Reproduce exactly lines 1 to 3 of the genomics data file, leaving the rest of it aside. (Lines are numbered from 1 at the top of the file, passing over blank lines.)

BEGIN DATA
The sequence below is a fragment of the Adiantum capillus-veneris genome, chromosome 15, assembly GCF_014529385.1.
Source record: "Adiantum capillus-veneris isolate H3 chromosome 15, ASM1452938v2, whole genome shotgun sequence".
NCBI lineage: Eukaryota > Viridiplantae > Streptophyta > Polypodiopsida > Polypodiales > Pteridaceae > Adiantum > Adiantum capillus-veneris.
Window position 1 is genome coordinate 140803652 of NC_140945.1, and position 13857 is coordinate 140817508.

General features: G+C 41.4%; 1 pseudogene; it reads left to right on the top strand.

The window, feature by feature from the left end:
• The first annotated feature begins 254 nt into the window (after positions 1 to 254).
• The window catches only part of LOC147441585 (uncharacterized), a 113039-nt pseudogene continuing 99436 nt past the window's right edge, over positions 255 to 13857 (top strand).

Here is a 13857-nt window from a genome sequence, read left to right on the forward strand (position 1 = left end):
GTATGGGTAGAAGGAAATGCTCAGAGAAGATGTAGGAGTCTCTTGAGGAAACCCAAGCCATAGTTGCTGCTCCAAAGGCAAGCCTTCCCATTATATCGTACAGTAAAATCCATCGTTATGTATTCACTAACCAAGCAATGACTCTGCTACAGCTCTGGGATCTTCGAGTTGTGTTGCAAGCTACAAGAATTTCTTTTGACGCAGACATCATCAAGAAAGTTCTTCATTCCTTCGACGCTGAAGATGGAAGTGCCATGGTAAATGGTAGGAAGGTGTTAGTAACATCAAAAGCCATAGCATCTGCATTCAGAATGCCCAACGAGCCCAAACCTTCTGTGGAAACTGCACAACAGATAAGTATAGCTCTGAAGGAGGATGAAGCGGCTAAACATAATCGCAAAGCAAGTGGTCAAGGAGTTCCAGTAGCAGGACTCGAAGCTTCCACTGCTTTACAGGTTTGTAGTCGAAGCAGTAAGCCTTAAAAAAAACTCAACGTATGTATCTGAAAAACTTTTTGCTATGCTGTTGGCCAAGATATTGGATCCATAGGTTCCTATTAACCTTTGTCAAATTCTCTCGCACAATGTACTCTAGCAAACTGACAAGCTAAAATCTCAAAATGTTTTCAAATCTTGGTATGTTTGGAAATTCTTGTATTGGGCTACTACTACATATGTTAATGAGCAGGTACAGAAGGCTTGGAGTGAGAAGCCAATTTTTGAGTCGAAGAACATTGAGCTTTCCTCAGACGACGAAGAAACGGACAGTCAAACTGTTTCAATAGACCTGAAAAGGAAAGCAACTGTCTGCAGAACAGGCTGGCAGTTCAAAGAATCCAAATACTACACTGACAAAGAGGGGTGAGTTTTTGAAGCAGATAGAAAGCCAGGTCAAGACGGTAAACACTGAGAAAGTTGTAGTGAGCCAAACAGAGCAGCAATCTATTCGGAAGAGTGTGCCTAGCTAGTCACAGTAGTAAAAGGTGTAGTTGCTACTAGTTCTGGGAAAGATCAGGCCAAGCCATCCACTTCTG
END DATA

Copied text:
The sequence below is a fragment of the Adiantum capillus-veneris genome, chromosome 15, assembly GCF_014529385.1.
Source record: "Adiantum capillus-veneris isolate H3 chromosome 15, ASM1452938v2, whole genome shotgun sequence".
NCBI lineage: Eukaryota > Viridiplantae > Streptophyta > Polypodiopsida > Polypodiales > Pteridaceae > Adiantum > Adiantum capillus-veneris.